PHOTO BY: Credit: GL Gupta Institute

Former US President Bill Clinton in Lucknow with representatives of the GL Gupta Institute of Public Health

Lucknow/Washington, DC – On the second day of his visit to India, former US President Bill Clinton traveled to Lucknow, where he met representatives of the GL Gupta Institute of Public Health to receive a memorandum for a possible collaboration between the institute and Bill Clinton Foundation engaged in Uttar Pradesh and elsewhere in the health services to the vulnerable sections of the population.

Commenting on the meeting, M.K. Agarwal, Director, G.L. Gupta Institute of Public Health, University of Lucknow said, “It would be a win-win situation as we are providing skilled manpower to the society for the public health besides we have better capacity to help the Bill Clinton Foundation.”

Clinton also visited a Clinton Health Access Initiative project that is advancing proper treatment for diarrhea and hosted a dialogue, “Entrepreneurship in Action: A No Ceilings Conversation.”

Former President Clinton also hosted a first No Ceilings conversation as part of his eight-day, five-country tour of the Clinton Foundation’s work in Southeast Asia. In the Jabrouli Village in Lucknow, Uttar Pradesh, the most populous state in India, with over 200 million inhabitants,Clinton was joined by 80 women for a conversation about the progress they’ve seen in their lives, their communities and the challenges they still face.

According to the Clinton Foundation editorial team, this was their fifth No Ceilings conversation – an event series aimed at hearing directly from women and girls about their experiences – and the second one they have held outside of the United States.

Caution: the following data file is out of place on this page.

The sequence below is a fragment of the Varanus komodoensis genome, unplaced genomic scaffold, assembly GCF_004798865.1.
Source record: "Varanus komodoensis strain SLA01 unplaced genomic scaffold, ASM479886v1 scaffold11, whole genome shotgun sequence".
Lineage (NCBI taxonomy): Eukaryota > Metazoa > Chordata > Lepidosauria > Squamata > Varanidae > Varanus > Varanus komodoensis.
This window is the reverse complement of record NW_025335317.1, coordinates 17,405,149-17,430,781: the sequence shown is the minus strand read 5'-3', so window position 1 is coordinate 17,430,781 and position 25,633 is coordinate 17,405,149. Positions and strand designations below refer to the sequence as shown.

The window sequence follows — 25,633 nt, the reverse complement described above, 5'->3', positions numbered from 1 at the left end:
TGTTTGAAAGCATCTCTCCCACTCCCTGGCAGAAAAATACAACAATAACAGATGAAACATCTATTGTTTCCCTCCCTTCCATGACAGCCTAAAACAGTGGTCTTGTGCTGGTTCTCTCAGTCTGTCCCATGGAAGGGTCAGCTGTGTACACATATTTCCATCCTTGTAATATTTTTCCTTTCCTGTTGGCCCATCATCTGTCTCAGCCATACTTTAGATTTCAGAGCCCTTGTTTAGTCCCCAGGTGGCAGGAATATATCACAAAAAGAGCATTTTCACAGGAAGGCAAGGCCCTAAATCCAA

Those women are part of something called self-help groups (SHG), which are formed voluntarily in both rural and urban communities, often to pool financial resources that they can leverage for small loans and other economic opportunities. The SHG’s exist throughout India and have been enormously important in expanding women’s power and influence, both locally and within the government.

The editorial team noted that these also provide an incredible social value too: “helping women to get out of the house, develop deep and supportive friendships, and gradually build households and communities where women’s lives, opinions, and values matter.”

Citing a woman the team said although she had lived in poverty for years, she joined the SHG and then was able to talk through her challenges and learn ways to better support her family. Another woman who was left destitute when her husband unexpectedly died, shared that her local SHG loaned her money to start a small business, and now she is thriving. Yet another told the story of how she learned through her SHG that she could fight a land dispute in court, and with the group’s help, she won.

Collectively, the women spoke of increased confidence, self-respect, and the feeling of having an identity within their community. They shared how exciting it was to learn new things together, share that knowledge with others, and help more women gain the opportunities they’ve had. And already they’ve seen incredible change in their families and communities as a result of the SHGs. Many said that even older generations of women have shifted their views on women’s roles, and their sons and daughters are now growing up learning that women’s voices and values matter. One woman noted proudly that her son and husband now serve her tea, signaling how the roles of women are changing at home.

The former President Bill Clinton, the former Secretary of State Hillary Clinton and their daughter Chelsea Clinton along with a team of dedicated participants are working hard to remove all the challenges that remain on the path to equality.


Please enter your comment!
Please enter your name here